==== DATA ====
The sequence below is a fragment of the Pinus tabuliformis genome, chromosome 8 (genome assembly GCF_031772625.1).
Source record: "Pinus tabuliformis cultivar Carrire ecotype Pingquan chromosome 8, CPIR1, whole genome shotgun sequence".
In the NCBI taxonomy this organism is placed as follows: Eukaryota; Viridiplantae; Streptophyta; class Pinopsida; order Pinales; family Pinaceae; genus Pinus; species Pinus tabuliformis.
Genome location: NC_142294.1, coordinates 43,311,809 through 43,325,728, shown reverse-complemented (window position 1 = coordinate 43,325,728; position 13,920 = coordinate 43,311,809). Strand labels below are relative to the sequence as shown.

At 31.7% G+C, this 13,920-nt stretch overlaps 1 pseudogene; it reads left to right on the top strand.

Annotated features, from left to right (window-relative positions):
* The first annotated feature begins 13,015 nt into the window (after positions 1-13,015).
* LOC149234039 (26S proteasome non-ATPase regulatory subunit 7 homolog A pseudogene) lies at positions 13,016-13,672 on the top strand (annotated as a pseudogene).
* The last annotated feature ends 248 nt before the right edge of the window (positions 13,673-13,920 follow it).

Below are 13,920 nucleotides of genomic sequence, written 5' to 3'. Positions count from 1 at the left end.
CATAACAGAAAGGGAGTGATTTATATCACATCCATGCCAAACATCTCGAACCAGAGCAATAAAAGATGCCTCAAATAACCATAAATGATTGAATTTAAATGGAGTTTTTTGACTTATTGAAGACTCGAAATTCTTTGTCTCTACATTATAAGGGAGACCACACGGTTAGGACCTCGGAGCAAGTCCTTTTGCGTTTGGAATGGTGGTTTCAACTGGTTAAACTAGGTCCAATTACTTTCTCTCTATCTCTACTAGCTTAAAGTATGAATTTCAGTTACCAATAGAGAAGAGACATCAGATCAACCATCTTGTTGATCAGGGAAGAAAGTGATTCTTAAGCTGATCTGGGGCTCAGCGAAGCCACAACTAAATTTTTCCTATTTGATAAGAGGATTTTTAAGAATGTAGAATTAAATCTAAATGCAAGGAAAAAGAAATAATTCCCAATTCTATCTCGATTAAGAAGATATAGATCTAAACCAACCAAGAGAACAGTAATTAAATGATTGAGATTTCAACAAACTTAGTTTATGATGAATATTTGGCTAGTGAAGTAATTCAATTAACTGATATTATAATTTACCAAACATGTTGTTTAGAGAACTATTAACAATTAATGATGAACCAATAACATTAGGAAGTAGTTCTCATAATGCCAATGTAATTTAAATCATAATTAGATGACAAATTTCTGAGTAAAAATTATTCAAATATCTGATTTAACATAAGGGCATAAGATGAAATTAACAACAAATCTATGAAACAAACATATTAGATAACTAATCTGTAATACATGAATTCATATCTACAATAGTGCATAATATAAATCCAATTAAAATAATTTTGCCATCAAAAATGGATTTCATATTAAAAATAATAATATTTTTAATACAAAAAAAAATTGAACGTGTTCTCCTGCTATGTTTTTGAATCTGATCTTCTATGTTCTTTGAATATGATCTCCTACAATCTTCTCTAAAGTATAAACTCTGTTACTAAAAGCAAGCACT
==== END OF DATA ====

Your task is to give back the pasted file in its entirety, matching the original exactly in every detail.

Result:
The sequence below is a fragment of the Pinus tabuliformis genome, chromosome 8 (genome assembly GCF_031772625.1).
Source record: "Pinus tabuliformis cultivar Carrire ecotype Pingquan chromosome 8, CPIR1, whole genome shotgun sequence".
In the NCBI taxonomy this organism is placed as follows: Eukaryota; Viridiplantae; Streptophyta; class Pinopsida; order Pinales; family Pinaceae; genus Pinus; species Pinus tabuliformis.
Genome location: NC_142294.1, coordinates 43,311,809 through 43,325,728, shown reverse-complemented (window position 1 = coordinate 43,325,728; position 13,920 = coordinate 43,311,809). Strand labels below are relative to the sequence as shown.

At 31.7% G+C, this 13,920-nt stretch overlaps 1 pseudogene; it reads left to right on the top strand.

Annotated features, from left to right (window-relative positions):
* The first annotated feature begins 13,015 nt into the window (after positions 1-13,015).
* LOC149234039 (26S proteasome non-ATPase regulatory subunit 7 homolog A pseudogene) lies at positions 13,016-13,672 on the top strand (annotated as a pseudogene).
* The last annotated feature ends 248 nt before the right edge of the window (positions 13,673-13,920 follow it).

Below are 13,920 nucleotides of genomic sequence, written 5' to 3'. Positions count from 1 at the left end.
CATAACAGAAAGGGAGTGATTTATATCACATCCATGCCAAACATCTCGAACCAGAGCAATAAAAGATGCCTCAAATAACCATAAATGATTGAATTTAAATGGAGTTTTTTGACTTATTGAAGACTCGAAATTCTTTGTCTCTACATTATAAGGGAGACCACACGGTTAGGACCTCGGAGCAAGTCCTTTTGCGTTTGGAATGGTGGTTTCAACTGGTTAAACTAGGTCCAATTACTTTCTCTCTATCTCTACTAGCTTAAAGTATGAATTTCAGTTACCAATAGAGAAGAGACATCAGATCAACCATCTTGTTGATCAGGGAAGAAAGTGATTCTTAAGCTGATCTGGGGCTCAGCGAAGCCACAACTAAATTTTTCCTATTTGATAAGAGGATTTTTAAGAATGTAGAATTAAATCTAAATGCAAGGAAAAAGAAATAATTCCCAATTCTATCTCGATTAAGAAGATATAGATCTAAACCAACCAAGAGAACAGTAATTAAATGATTGAGATTTCAACAAACTTAGTTTATGATGAATATTTGGCTAGTGAAGTAATTCAATTAACTGATATTATAATTTACCAAACATGTTGTTTAGAGAACTATTAACAATTAATGATGAACCAATAACATTAGGAAGTAGTTCTCATAATGCCAATGTAATTTAAATCATAATTAGATGACAAATTTCTGAGTAAAAATTATTCAAATATCTGATTTAACATAAGGGCATAAGATGAAATTAACAACAAATCTATGAAACAAACATATTAGATAACTAATCTGTAATACATGAATTCATATCTACAATAGTGCATAATATAAATCCAATTAAAATAATTTTGCCATCAAAAATGGATTTCATATTAAAAATAATAATATTTTTAATACAAAAAAAAATTGAACGTGTTCTCCTGCTATGTTTTTGAATCTGATCTTCTATGTTCTTTGAATATGATCTCCTACAATCTTCTCTAAAGTATAAACTCTGTTACTAAAAGCAAGCACT